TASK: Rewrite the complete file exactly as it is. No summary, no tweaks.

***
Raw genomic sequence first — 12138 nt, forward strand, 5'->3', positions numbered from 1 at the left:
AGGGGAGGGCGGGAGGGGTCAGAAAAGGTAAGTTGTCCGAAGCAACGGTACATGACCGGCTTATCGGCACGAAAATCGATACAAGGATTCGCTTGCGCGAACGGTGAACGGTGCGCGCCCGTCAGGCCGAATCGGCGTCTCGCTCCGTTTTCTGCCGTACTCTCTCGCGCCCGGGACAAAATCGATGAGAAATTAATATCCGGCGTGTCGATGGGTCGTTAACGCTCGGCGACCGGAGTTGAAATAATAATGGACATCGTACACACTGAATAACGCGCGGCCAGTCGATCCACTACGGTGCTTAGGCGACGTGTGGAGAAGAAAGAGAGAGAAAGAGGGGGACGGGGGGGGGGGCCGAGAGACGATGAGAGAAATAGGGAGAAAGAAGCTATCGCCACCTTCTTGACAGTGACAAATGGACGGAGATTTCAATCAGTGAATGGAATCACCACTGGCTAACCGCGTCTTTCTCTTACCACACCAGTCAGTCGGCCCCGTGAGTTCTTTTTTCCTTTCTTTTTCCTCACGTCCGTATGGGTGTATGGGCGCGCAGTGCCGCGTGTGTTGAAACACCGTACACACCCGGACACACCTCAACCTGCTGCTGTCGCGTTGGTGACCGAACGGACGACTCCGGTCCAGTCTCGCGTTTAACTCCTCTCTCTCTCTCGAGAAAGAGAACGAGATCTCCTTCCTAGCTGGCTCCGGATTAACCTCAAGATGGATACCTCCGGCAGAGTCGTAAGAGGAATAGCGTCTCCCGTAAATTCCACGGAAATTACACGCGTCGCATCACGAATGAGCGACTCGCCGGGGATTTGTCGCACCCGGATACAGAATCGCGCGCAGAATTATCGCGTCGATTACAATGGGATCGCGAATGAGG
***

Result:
Raw genomic sequence first — 12138 nt, forward strand, 5'->3', positions numbered from 1 at the left:
AGGGGAGGGCGGGAGGGGTCAGAAAAGGTAAGTTGTCCGAAGCAACGGTACATGACCGGCTTATCGGCACGAAAATCGATACAAGGATTCGCTTGCGCGAACGGTGAACGGTGCGCGCCCGTCAGGCCGAATCGGCGTCTCGCTCCGTTTTCTGCCGTACTCTCTCGCGCCCGGGACAAAATCGATGAGAAATTAATATCCGGCGTGTCGATGGGTCGTTAACGCTCGGCGACCGGAGTTGAAATAATAATGGACATCGTACACACTGAATAACGCGCGGCCAGTCGATCCACTACGGTGCTTAGGCGACGTGTGGAGAAGAAAGAGAGAGAAAGAGGGGGACGGGGGGGGGGGCCGAGAGACGATGAGAGAAATAGGGAGAAAGAAGCTATCGCCACCTTCTTGACAGTGACAAATGGACGGAGATTTCAATCAGTGAATGGAATCACCACTGGCTAACCGCGTCTTTCTCTTACCACACCAGTCAGTCGGCCCCGTGAGTTCTTTTTTCCTTTCTTTTTCCTCACGTCCGTATGGGTGTATGGGCGCGCAGTGCCGCGTGTGTTGAAACACCGTACACACCCGGACACACCTCAACCTGCTGCTGTCGCGTTGGTGACCGAACGGACGACTCCGGTCCAGTCTCGCGTTTAACTCCTCTCTCTCTCTCGAGAAAGAGAACGAGATCTCCTTCCTAGCTGGCTCCGGATTAACCTCAAGATGGATACCTCCGGCAGAGTCGTAAGAGGAATAGCGTCTCCCGTAAATTCCACGGAAATTACACGCGTCGCATCACGAATGAGCGACTCGCCGGGGATTTGTCGCACCCGGATACAGAATCGCGCGCAGAATTATCGCGTCGATTACAATGGGATCGCGAATGAGG